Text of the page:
Saturday, 25 January 2014

No Man's Land

From the book blurb
Land you can’t burn it like money you can’t melt it like gold. You can only buy it, sell it, snatch it, grab it. Titles change, governments change, times change but the land stays where it is unmoved and sterile. That is its beauty. But, somewhere deep down, men want to grab its immortality and slip it into their horribly insecure lives. They never can but they never will stop trying.

Gurgaon, circa 1998. A city is being born. Ordinary farms are turning into virtual goldmines in the shadow of lofty skyscrapers. Agastya, whose days are numbered, lords over one such estate. He realizes its time to pass on the legacy to the next generation his estranged sons, Pranay and Karan who will come from Delhi with blemished pasts, base aspirations and a woman who would divide them. And then, not unlike the Mahabharata, the land would become the stage where their greed, affections and deepest fears would struggle and suffocate. No one would leave the place unscathed, if they would leave at all.

Nilesh Shrivastava heads the financial sector investments portfolio in South Asia for International Finance Corporation (private sector investment arm of the World Bank Group). He manages a diverse financial sector portfolio, including equity and debt instruments, spanning banks, NBFC’s and payments companies across the region. Earlier he has been among the key business developers for IFC in the South Asia region working with clients in India, Sri Lanka, Bangladesh and Nepal. Prior to joining IFC, Nilesh worked with HSBC in India for over 6 years working across retail and corporate banking roles. Nilesh holds an MBA from Indian Institute of Management, Kolkota as well as a degree in Computer Engineering from Lucknow University.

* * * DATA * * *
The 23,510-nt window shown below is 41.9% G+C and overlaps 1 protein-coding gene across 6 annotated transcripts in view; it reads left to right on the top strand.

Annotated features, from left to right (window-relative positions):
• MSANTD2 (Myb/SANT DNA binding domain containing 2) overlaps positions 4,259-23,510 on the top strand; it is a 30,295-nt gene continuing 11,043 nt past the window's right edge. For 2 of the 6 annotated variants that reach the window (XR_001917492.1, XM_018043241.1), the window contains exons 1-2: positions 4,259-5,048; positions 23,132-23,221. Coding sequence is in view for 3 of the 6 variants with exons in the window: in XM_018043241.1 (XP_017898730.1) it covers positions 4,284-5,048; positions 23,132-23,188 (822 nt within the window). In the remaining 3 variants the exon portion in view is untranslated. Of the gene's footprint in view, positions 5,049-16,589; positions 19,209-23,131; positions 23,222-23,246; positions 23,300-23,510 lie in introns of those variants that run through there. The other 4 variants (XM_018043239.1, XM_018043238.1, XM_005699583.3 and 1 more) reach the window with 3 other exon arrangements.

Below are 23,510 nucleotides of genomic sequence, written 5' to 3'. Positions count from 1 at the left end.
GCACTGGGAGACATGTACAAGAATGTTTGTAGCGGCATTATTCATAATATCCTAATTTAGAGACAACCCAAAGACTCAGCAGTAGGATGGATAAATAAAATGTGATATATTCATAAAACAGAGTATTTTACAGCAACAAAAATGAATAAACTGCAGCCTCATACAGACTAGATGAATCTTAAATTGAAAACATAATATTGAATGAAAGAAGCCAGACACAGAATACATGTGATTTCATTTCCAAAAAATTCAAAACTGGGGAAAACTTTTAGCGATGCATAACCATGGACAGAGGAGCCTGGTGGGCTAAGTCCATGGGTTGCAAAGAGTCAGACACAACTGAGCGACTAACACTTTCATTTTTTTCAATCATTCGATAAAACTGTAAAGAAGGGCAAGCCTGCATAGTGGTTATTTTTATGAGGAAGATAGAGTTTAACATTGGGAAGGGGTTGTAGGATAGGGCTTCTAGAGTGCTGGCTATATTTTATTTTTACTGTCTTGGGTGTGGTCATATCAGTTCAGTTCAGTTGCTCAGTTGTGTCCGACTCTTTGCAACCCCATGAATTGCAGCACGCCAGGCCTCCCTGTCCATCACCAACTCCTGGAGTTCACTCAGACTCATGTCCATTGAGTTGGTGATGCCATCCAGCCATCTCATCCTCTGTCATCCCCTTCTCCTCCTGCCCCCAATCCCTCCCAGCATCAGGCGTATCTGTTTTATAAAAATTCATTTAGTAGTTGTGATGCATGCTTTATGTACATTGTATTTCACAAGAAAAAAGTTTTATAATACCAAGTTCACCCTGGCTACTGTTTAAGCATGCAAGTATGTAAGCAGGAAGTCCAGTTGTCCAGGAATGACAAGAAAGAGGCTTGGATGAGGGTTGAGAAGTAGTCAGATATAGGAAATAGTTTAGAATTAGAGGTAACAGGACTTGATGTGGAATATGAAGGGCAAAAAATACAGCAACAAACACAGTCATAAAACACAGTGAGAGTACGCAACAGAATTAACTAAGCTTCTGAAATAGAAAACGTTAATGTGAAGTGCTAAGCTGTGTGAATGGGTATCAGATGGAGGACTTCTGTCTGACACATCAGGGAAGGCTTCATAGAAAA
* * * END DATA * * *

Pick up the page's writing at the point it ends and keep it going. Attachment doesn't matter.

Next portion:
Ramadev, the father…
Agastya, Ramadev’s son…
Pranay and Karan, Agastsya’s sons…
Then, Shaswat and Shreya of course…

What I think
To begin with, the book blurb is amazing. It rightly conveys what can be expected and what is there in store. The cover-page is amazing. It is barren and raw. It adds to what the blurb talks. In a way it reflects the premise around which the story revolves.

Then, the story per se. It takes off slowly and gradually gathers pace. The mystery slowly unravels and a story that talks about three generations begins.

The first few pages moves really slow. The writer is left blindfolded and many a times he is left wondering what is next. While this is a plus, I feel that this is a minus too. Because holding reader’s attention during the first few pages is imperative!

The narrative is lucid. There is a simplicity in writing and complexity in the plot. This difference makes the book a compelling read.

The characterization of each one is done carefully. They come across as any other human being who is selfish and greedy. Each one of them are bothered only about themselves and this makes them real. The uneasiness between the characters is captured very well. I appreciate the author for taking each step slowly yet steadily.

Further, I would like to appreciate the author for making land as the hero and all others as the sub-characters. He has rightly understood and re-emphasized the fact that no land is valueless and it value, in fact, multiplies over years!

Though not really but, the book is not something that you can complete in one go. It demands time; more so owing to the fact that it takes off really slow!

Should you read it?
I say… Go for it! It is weaved beautifully.
It is worth reading!


Thank you
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